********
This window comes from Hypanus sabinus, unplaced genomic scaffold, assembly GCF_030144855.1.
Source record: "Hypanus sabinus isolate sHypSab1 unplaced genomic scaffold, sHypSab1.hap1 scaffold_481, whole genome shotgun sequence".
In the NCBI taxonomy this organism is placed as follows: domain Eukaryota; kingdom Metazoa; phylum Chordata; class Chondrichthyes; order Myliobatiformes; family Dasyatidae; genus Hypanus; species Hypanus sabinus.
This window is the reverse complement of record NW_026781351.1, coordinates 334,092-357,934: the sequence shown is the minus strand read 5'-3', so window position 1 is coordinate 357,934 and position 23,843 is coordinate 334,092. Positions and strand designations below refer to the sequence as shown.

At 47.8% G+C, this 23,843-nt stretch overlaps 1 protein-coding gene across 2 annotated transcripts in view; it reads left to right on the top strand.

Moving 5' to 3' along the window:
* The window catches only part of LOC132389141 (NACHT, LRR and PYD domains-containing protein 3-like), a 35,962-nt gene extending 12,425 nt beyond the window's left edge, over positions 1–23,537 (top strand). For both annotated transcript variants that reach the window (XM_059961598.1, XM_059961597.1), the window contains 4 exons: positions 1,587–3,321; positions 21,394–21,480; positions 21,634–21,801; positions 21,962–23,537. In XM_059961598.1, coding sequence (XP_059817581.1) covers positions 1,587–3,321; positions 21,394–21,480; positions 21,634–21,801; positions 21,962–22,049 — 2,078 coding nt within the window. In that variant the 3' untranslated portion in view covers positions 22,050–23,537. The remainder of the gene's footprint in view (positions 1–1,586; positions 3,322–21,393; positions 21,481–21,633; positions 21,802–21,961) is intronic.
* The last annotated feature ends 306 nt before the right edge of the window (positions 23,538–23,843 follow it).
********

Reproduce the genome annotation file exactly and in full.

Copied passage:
This window comes from Hypanus sabinus, unplaced genomic scaffold, assembly GCF_030144855.1.
Source record: "Hypanus sabinus isolate sHypSab1 unplaced genomic scaffold, sHypSab1.hap1 scaffold_481, whole genome shotgun sequence".
In the NCBI taxonomy this organism is placed as follows: domain Eukaryota; kingdom Metazoa; phylum Chordata; class Chondrichthyes; order Myliobatiformes; family Dasyatidae; genus Hypanus; species Hypanus sabinus.
This window is the reverse complement of record NW_026781351.1, coordinates 334,092-357,934: the sequence shown is the minus strand read 5'-3', so window position 1 is coordinate 357,934 and position 23,843 is coordinate 334,092. Positions and strand designations below refer to the sequence as shown.

At 47.8% G+C, this 23,843-nt stretch overlaps 1 protein-coding gene across 2 annotated transcripts in view; it reads left to right on the top strand.

Moving 5' to 3' along the window:
* The window catches only part of LOC132389141 (NACHT, LRR and PYD domains-containing protein 3-like), a 35,962-nt gene extending 12,425 nt beyond the window's left edge, over positions 1–23,537 (top strand). For both annotated transcript variants that reach the window (XM_059961598.1, XM_059961597.1), the window contains 4 exons: positions 1,587–3,321; positions 21,394–21,480; positions 21,634–21,801; positions 21,962–23,537. In XM_059961598.1, coding sequence (XP_059817581.1) covers positions 1,587–3,321; positions 21,394–21,480; positions 21,634–21,801; positions 21,962–22,049 — 2,078 coding nt within the window. In that variant the 3' untranslated portion in view covers positions 22,050–23,537. The remainder of the gene's footprint in view (positions 1–1,586; positions 3,322–21,393; positions 21,481–21,633; positions 21,802–21,961) is intronic.
* The last annotated feature ends 306 nt before the right edge of the window (positions 23,538–23,843 follow it).